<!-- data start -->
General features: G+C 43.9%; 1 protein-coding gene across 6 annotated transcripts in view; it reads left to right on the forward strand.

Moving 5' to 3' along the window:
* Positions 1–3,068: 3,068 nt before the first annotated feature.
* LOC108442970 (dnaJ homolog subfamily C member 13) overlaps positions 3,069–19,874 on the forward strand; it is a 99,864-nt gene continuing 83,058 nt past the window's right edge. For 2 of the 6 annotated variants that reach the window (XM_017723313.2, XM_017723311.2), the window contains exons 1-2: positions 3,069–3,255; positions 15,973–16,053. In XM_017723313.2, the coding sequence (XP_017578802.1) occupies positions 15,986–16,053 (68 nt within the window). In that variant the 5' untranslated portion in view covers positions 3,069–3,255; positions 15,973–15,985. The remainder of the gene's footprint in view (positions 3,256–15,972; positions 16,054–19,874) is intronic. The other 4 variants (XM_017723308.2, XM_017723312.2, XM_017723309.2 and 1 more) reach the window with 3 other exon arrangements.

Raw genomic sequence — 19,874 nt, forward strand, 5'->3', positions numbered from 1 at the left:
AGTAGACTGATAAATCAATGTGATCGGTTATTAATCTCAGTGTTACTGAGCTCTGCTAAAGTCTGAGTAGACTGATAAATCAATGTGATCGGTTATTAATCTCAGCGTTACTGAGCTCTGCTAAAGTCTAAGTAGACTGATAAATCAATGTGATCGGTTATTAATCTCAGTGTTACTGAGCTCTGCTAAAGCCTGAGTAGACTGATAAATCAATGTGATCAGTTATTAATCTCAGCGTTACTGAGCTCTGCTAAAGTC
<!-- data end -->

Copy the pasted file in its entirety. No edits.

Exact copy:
General features: G+C 43.9%; 1 protein-coding gene across 6 annotated transcripts in view; it reads left to right on the forward strand.

Moving 5' to 3' along the window:
* Positions 1–3,068: 3,068 nt before the first annotated feature.
* LOC108442970 (dnaJ homolog subfamily C member 13) overlaps positions 3,069–19,874 on the forward strand; it is a 99,864-nt gene continuing 83,058 nt past the window's right edge. For 2 of the 6 annotated variants that reach the window (XM_017723313.2, XM_017723311.2), the window contains exons 1-2: positions 3,069–3,255; positions 15,973–16,053. In XM_017723313.2, the coding sequence (XP_017578802.1) occupies positions 15,986–16,053 (68 nt within the window). In that variant the 5' untranslated portion in view covers positions 3,069–3,255; positions 15,973–15,985. The remainder of the gene's footprint in view (positions 3,256–15,972; positions 16,054–19,874) is intronic. The other 4 variants (XM_017723308.2, XM_017723312.2, XM_017723309.2 and 1 more) reach the window with 3 other exon arrangements.

Raw genomic sequence — 19,874 nt, forward strand, 5'->3', positions numbered from 1 at the left:
AGTAGACTGATAAATCAATGTGATCGGTTATTAATCTCAGTGTTACTGAGCTCTGCTAAAGTCTGAGTAGACTGATAAATCAATGTGATCGGTTATTAATCTCAGCGTTACTGAGCTCTGCTAAAGTCTAAGTAGACTGATAAATCAATGTGATCGGTTATTAATCTCAGTGTTACTGAGCTCTGCTAAAGCCTGAGTAGACTGATAAATCAATGTGATCAGTTATTAATCTCAGCGTTACTGAGCTCTGCTAAAGTC